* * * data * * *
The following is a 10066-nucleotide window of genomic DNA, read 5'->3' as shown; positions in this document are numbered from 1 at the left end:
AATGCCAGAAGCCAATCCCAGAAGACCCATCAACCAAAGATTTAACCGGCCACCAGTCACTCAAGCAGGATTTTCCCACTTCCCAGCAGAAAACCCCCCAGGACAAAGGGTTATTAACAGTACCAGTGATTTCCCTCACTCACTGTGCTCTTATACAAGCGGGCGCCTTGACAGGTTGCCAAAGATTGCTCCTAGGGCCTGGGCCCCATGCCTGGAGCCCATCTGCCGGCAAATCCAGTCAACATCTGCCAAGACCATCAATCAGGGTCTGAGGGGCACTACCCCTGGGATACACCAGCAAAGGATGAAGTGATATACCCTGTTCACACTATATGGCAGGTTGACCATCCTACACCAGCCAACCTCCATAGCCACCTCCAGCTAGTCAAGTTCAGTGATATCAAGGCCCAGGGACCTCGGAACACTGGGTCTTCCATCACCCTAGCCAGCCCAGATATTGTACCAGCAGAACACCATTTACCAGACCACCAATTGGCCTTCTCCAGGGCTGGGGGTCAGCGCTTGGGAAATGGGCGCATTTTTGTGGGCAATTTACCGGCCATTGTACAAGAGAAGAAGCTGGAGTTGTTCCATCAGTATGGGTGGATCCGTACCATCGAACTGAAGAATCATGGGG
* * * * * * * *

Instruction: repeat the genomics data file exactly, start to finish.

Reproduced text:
The following is a 10066-nucleotide window of genomic DNA, read 5'->3' as shown; positions in this document are numbered from 1 at the left end:
AATGCCAGAAGCCAATCCCAGAAGACCCATCAACCAAAGATTTAACCGGCCACCAGTCACTCAAGCAGGATTTTCCCACTTCCCAGCAGAAAACCCCCCAGGACAAAGGGTTATTAACAGTACCAGTGATTTCCCTCACTCACTGTGCTCTTATACAAGCGGGCGCCTTGACAGGTTGCCAAAGATTGCTCCTAGGGCCTGGGCCCCATGCCTGGAGCCCATCTGCCGGCAAATCCAGTCAACATCTGCCAAGACCATCAATCAGGGTCTGAGGGGCACTACCCCTGGGATACACCAGCAAAGGATGAAGTGATATACCCTGTTCACACTATATGGCAGGTTGACCATCCTACACCAGCCAACCTCCATAGCCACCTCCAGCTAGTCAAGTTCAGTGATATCAAGGCCCAGGGACCTCGGAACACTGGGTCTTCCATCACCCTAGCCAGCCCAGATATTGTACCAGCAGAACACCATTTACCAGACCACCAATTGGCCTTCTCCAGGGCTGGGGGTCAGCGCTTGGGAAATGGGCGCATTTTTGTGGGCAATTTACCGGCCATTGTACAAGAGAAGAAGCTGGAGTTGTTCCATCAGTATGGGTGGATCCGTACCATCGAACTGAAGAATCATGGGG